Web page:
[Humanist] 26.565 Folger Digital Texts
Humanist Discussion Group
willard.mccarty at mccarty.org.uk
Tue Dec 11 07:46:01 CET 2012
Humanist Discussion Group, Vol. 26, No. 565.
Department of Digital Humanities, King's College London
Submit to: humanist at lists.digitalhumanities.org
Date: Mon, 10 Dec 2012 13:30:24 -0500
From: Wendell Piez <wapiez at wendellpiez.com>
Subject: Re: [Humanist] 26.557 Folger Digital Texts
In-Reply-To: <20121208160112.652563A10 at digitalhumanities.org>
Dear Desmond, and HUMANIST,
On Sat, Dec 8, 2012 at 11:01 AM, you wrote:
> I did download some of the texts.They appear to be marked up for
> linguistic analysis. I don't wish to criticise the Folger texts per
> se, but they do lead me to reflect in general on what the digital
> humanities have become. Is our Shakespeare (and everything else)
> really preserved for future generations in forms like this, or is it
> not now mostly a collection of angle-brackets? One of the advantages
> of XML has always been its supposed human readability, but the gradual
> increase in complexity over the years has now reached a point where
> the plain text format is self-defeating. When even a single line of a
> play has to be stitched together by virtually joining individually
> marked-up words how can we any longer pretend that XML is readable by
> humans? We might as well use a standard binary format.
It's a bit startling, but refreshing, to see this question asked. Yet
I think the answer is not hard to find if we look around us.
There have been several efforts in the open -- and an uncountable
number behind closed doors -- to specify a binary format for XML.
Advantages for such a format would be compactness and efficiency for
certain operations. The W3C has published as a Recommendation (the
closest thing they get to a "standard") such a format, EXI (Efficient
But none of these have really taken off. Why? Probably because the
problems with text-based XML that are mitigated by a binary XML don't
actually hurt so badly (and/or are already dealt with adequately
enough by less extreme means, such as data compression formats like
zip) to offset the costs of locking in to tools (and perhaps other
dependencies) for handling the binary.
There are niches in which this isn't the case but of course this
merely demonstrates the point: they are niches. In fact one of the
advantages of publishing in XML is that your data is ready made for
one (and all) of these systems. Every day, resources are devoted to
parsing XML (to say nothing of text-based cousins such as HTML) and
compiling it into such formats, optimized for processing, indexing and
searching. When done correctly, this gives a net savings, and one has
the advantages of both worlds.
In other words, this isn't really a binary dichotomy (forgive me), a
choice between a perfectly transparent text-based format on the one
hand, or something perfectly opaque (which may as well be binary) on
It was entirely predictable, indeed inevitable, that if XML succeeded
as a text-based data format (irrespective of whether it was
subsequently recast as a serialization format for an abstract data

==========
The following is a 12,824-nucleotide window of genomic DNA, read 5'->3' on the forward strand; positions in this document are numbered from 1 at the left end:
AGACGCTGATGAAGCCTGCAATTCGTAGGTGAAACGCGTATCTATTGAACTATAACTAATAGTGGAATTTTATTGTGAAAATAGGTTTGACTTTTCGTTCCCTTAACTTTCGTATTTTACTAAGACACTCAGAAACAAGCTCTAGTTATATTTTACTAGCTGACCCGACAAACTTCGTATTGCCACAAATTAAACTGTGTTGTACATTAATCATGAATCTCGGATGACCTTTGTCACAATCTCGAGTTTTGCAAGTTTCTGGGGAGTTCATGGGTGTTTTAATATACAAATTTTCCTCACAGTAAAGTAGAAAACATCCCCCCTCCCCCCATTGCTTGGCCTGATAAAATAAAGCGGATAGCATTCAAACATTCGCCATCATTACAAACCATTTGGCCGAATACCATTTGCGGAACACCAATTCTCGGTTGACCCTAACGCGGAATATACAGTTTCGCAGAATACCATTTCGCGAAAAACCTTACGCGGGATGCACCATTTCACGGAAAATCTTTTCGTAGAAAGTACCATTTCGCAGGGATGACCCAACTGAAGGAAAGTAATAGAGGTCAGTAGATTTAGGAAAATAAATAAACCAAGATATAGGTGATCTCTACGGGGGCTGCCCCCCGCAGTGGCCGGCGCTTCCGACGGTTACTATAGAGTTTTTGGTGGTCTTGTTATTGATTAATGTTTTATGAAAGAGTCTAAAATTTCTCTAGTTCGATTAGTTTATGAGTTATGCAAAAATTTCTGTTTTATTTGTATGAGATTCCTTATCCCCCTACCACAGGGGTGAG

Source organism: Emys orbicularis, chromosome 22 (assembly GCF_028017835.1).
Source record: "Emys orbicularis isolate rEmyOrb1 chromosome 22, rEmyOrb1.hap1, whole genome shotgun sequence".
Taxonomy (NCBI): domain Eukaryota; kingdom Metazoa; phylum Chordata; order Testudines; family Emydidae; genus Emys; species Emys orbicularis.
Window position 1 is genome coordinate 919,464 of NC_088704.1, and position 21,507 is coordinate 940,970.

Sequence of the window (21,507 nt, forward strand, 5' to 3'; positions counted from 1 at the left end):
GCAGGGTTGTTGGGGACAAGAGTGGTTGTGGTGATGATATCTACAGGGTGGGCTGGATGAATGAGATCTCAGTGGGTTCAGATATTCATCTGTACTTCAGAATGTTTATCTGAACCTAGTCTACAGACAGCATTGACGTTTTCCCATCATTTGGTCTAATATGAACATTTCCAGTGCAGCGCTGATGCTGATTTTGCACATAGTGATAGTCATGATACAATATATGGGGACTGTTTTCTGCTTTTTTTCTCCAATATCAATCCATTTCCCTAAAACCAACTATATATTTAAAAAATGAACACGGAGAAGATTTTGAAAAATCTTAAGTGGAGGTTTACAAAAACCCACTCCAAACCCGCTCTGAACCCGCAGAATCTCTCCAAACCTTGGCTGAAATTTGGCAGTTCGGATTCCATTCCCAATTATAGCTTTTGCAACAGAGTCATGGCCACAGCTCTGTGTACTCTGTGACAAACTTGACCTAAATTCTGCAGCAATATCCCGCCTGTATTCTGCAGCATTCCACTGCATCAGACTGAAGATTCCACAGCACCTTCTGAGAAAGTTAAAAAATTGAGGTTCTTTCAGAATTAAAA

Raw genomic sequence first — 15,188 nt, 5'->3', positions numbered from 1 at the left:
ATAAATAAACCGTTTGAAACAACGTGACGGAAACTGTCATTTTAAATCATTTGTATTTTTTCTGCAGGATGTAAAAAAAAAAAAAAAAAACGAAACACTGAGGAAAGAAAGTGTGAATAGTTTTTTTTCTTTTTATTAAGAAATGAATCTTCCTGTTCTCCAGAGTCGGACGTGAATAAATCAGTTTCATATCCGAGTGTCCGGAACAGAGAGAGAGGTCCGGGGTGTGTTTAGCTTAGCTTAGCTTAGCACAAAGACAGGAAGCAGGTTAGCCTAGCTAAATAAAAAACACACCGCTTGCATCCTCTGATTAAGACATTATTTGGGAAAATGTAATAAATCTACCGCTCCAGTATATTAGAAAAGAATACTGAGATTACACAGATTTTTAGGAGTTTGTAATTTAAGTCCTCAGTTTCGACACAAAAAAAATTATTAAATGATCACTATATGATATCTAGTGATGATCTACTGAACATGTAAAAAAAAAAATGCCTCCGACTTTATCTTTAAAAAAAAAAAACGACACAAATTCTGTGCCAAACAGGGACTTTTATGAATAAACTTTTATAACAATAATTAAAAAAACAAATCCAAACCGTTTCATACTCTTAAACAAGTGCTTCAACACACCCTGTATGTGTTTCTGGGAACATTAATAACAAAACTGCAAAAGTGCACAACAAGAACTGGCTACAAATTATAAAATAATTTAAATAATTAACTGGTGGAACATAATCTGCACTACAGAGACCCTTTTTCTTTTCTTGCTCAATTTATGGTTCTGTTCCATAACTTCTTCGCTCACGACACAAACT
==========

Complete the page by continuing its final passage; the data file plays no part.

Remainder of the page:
structure capable of being represented in other forms, which arguably
has happened), we would see applications of XML that were not
human-readable, at least in the sense that you could open the source
files in a text editor and understand and analyze them with no help
from any tools or documentation.
Nevertheless, XML developers -- who know about such opacity better
than anyone, dealing with it at first hand -- can be heard crying in
protest every time someone suggests that they should dump the
plain-text format and go to something binary. We want to be able to
use our tools. And there are plenty of them -- because they are not so
hard to build and test, there is a robust commodity market for them,
more robust than the markets for tools to handle even standard (or
quasi-standard) binaries such as PDF or JPEG. As was known from the
start, basing XML on plain text helps solve the chicken-egg problem of
having no access to the data at all without the tools, but no way to
build tools without access to the data.
Now of course I am aware that one need not take even XML for granted
(nor do I, as Desmond knows). Yet the availability and affordability
of means and methods for handling the format is at least as important
as the format itself. Indeed, the latter argument is as often used
against XML (in favor of HTML or -- gasp -- binaries such as MS Word
format) as in favor of it.
So comparing what we have to something that doesn't exist is hardly
fair. Indeed, one response to Desmond's question would be to ask which
standard binary format (for representing XML data structures or
something else) he'd recommend. Then each project or publisher could
have the debate on the merits -- as they already do.
Note in particular that the Folger Library hasn't just published its
texts in XML. It is also publishing more than one styled version,
ready for use. And it is encouraging us to do the same (at least
non-commercially). It is all this activity, not the XML by itself,
that helps preserve Shakespeare for future generations.
Wendell Piez | http://www.wendellpiez.com
XML | XSLT | electronic publishing
Eat Your Vegetables
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